Golden Gate Bridge Walkway Closure Comes At Worst Possible Time

One thing separating locals from tourists is the knowledge of what season is best for a leisurely stroll across the Golden Gate Bride.

While your average out-of-towner might deem July an ideal time to cross the iconic span, savvy locals know better. "The coldest winter I ever spent was a summer in San Francisco," is something Mark Twain would have said had he not been too busy putting on another layer of clothes to insulate himself from famously sunny California's unyielding summertime blanket of frigid fog-rain.

Despite the inhospitable weather, summer is the heaviest season for people from all around the world to put on the $60 San Francisco sweatshirt they just bought at Fisherman's Wharf and meander across the Golden Gate Bridge. That is precisely why many San Franciscans are grousing that this the absolute worst time of year to temporarily close the western sidewalk of the city's most recognizable landmark.

The Golden Gate Bridge normally divides all of its non-motorized traffic onto opposite sidewalks--with pedestrians on the east side and bicyclists on the west. However, with the closure of the bike-only side, everyone is now crammed onto the same small pathway.

"We're hearing a lot of concerns from our members about people having to bike and walk in the same space," said San Francisco Bike Coalition Executive Director Leah Shahum. "Effectively there's been a 50% reduction of space."

Shahum told HuffPost that the bike advocacy group has been getting feedback from some of its members who feel uncomfortable riding across the bridge without their own dedicated sidewalk.

The four-month closure is part of the bridge's seismic retrofit, the most significant construction project undertaken on the bridge since its original completion nearly 75 years ago. The $660 million project has been underway since 1998; however, the vast majority of work has happened out of the public eye, either scheduled in the middle of the night when few people are crossing or done underneath the span itself.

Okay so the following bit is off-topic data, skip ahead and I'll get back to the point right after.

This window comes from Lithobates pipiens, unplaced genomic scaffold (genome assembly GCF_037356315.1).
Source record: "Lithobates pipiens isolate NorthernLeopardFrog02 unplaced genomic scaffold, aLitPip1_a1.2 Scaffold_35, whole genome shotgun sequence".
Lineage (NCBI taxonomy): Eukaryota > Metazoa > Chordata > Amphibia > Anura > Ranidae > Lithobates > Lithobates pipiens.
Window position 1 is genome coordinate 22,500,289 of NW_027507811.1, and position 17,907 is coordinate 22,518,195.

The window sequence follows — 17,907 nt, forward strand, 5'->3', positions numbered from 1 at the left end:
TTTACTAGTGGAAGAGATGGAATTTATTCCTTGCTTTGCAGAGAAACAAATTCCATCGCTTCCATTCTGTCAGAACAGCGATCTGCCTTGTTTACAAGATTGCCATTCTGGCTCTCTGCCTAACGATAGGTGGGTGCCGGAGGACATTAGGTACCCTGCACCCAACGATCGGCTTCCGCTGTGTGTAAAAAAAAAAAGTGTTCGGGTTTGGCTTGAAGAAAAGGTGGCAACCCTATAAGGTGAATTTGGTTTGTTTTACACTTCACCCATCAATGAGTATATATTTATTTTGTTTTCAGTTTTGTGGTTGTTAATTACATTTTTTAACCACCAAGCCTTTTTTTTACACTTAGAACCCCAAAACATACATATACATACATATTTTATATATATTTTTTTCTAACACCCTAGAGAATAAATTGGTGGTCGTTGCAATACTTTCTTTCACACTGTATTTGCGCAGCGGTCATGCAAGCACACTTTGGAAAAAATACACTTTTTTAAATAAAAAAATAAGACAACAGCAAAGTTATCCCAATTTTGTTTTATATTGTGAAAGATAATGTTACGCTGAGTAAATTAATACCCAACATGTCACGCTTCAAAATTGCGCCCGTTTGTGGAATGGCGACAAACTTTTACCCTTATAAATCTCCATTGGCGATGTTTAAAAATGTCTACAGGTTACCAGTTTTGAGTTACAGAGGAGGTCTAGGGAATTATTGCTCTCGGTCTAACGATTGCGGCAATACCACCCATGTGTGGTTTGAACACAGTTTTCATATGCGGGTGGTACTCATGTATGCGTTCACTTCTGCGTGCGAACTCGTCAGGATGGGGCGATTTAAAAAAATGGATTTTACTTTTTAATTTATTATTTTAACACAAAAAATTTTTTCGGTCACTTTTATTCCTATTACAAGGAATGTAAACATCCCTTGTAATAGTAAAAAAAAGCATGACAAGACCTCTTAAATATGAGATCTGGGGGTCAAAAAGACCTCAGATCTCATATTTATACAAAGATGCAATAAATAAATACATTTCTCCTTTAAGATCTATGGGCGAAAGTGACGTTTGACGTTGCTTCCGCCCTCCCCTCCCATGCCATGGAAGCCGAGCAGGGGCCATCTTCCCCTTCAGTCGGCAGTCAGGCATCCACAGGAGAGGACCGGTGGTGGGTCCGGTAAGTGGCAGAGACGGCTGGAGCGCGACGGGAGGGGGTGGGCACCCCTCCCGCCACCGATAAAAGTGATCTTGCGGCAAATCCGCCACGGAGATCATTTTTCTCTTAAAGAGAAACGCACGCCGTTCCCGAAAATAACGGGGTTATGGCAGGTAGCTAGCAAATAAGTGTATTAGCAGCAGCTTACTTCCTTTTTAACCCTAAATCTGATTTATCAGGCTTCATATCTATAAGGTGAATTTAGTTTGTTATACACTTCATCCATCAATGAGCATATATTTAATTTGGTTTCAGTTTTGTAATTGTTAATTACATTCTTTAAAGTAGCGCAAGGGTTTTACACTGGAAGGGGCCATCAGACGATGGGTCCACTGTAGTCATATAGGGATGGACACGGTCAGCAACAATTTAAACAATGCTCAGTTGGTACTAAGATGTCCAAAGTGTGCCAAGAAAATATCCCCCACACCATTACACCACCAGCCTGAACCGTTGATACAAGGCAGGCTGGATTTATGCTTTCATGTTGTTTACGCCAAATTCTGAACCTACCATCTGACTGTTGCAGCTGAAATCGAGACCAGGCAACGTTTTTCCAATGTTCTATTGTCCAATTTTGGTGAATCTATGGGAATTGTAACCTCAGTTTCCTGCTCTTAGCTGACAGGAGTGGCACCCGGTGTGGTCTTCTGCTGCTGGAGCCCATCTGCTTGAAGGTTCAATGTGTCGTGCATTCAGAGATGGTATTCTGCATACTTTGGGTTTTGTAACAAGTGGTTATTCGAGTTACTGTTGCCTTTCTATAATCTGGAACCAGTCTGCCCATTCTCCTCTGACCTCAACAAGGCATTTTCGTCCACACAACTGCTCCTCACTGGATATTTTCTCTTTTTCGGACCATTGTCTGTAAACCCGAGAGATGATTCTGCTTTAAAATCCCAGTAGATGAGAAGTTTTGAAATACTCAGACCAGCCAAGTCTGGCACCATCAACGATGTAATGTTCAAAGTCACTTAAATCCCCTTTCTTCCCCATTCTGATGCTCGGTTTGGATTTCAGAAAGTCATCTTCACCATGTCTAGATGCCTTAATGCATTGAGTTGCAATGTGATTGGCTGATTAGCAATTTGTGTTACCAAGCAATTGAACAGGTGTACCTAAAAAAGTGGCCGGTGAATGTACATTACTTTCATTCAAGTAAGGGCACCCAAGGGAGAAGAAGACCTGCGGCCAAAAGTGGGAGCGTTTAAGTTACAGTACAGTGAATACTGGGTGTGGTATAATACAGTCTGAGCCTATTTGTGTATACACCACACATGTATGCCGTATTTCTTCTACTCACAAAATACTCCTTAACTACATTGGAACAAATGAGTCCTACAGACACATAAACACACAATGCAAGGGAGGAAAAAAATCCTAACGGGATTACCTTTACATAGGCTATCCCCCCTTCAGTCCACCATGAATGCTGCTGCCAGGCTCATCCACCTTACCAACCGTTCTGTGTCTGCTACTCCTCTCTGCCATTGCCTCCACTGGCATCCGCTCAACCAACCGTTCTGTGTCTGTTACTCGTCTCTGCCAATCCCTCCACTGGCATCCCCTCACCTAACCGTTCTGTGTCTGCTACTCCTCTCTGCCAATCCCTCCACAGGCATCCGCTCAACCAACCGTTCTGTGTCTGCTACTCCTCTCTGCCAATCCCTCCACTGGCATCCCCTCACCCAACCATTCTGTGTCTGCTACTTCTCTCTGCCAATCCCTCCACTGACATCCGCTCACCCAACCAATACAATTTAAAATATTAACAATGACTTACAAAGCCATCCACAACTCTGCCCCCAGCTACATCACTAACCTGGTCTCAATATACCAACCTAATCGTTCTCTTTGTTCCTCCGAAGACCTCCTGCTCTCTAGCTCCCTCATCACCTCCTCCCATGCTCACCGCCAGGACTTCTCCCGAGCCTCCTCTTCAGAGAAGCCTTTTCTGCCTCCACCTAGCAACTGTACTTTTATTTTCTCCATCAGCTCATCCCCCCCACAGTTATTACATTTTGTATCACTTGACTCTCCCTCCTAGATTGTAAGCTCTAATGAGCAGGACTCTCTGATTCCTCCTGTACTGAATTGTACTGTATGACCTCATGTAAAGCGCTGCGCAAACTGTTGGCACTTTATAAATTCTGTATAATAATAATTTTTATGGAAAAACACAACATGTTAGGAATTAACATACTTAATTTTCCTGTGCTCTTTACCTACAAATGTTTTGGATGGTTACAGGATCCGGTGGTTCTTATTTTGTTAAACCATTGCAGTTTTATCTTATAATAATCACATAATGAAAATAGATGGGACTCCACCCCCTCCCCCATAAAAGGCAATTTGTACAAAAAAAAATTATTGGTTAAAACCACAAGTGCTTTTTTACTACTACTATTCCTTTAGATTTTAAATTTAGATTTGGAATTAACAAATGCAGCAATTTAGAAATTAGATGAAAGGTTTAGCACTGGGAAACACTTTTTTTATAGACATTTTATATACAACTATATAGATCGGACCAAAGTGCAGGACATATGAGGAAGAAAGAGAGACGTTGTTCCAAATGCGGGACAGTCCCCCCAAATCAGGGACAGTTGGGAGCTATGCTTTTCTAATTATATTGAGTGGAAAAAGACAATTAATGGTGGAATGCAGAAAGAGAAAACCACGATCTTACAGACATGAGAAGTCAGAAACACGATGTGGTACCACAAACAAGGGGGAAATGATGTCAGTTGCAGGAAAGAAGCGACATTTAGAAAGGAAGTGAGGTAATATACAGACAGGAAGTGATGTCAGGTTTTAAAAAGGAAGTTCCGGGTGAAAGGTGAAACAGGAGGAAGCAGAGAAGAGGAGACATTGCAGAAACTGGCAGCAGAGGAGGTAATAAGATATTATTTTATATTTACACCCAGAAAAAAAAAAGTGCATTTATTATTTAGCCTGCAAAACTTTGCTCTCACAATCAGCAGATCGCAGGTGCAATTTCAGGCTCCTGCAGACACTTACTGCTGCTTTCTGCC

This sidewalk closure is a direct consequence of the replacement of the north anchorage housing, something that Golden Gate Bridge, Highway and Transportation District Public Affairs Director Mary Currie insisted was inevitable. "Yes, this wasn't the best time to do this," admitted Currie. "But we couldn't delay it until the end of summer or do work on another part instead--it's a necessary part of the construction to complete it in this order."

While there's only been one bike-related accident on the eastern sidewalk since the closure began, many people crossing the bridge since then have expressed concerns. "This is horrible," San Francisco resident and regular bridge visitor Heidi Spreng told the Examiner. "I actually didn't feel safe out there. I think next time I'll just drive across the bridge and go biking in Marin."

Shahum feels like the bridge officials was caught off-guard by the issues surrounding the convergence of bikes and pedestrians onto the same cramped sidewalk. "This is a problem they should have anticipated," she attested.

Currie says that district employees, who have been working in conjunction with representatives from the Bike Coalition, are in the process of taking measures to mitigate some of the sidewalk closure's detrimental effects. In the coming days, they are painting a striped lane divider along the eastern sidewalk to hopefully separate pedestrians onto one side and bikers onto the other. Within the next couple weeks, they're planning on rolling out signage urging both pedestrians and bikers to slow down and be weary of each other.

The specifics of such signage are surprisingly complicated. Since the bridge is an international tourist destination, a sign conveying everything bridge officials want to convey needs to be easily understandable by people speaking a multitude of different languages.

"We're just asking local users, who have experience on the bridge, to use some patience," said Currie. "I know people are upset. I recognize that the timing is terrible, but the bridge is safe. If it wasn't safe to cross we'd close it, but it is."

The western sidewalk is expected to reopen near the end of September.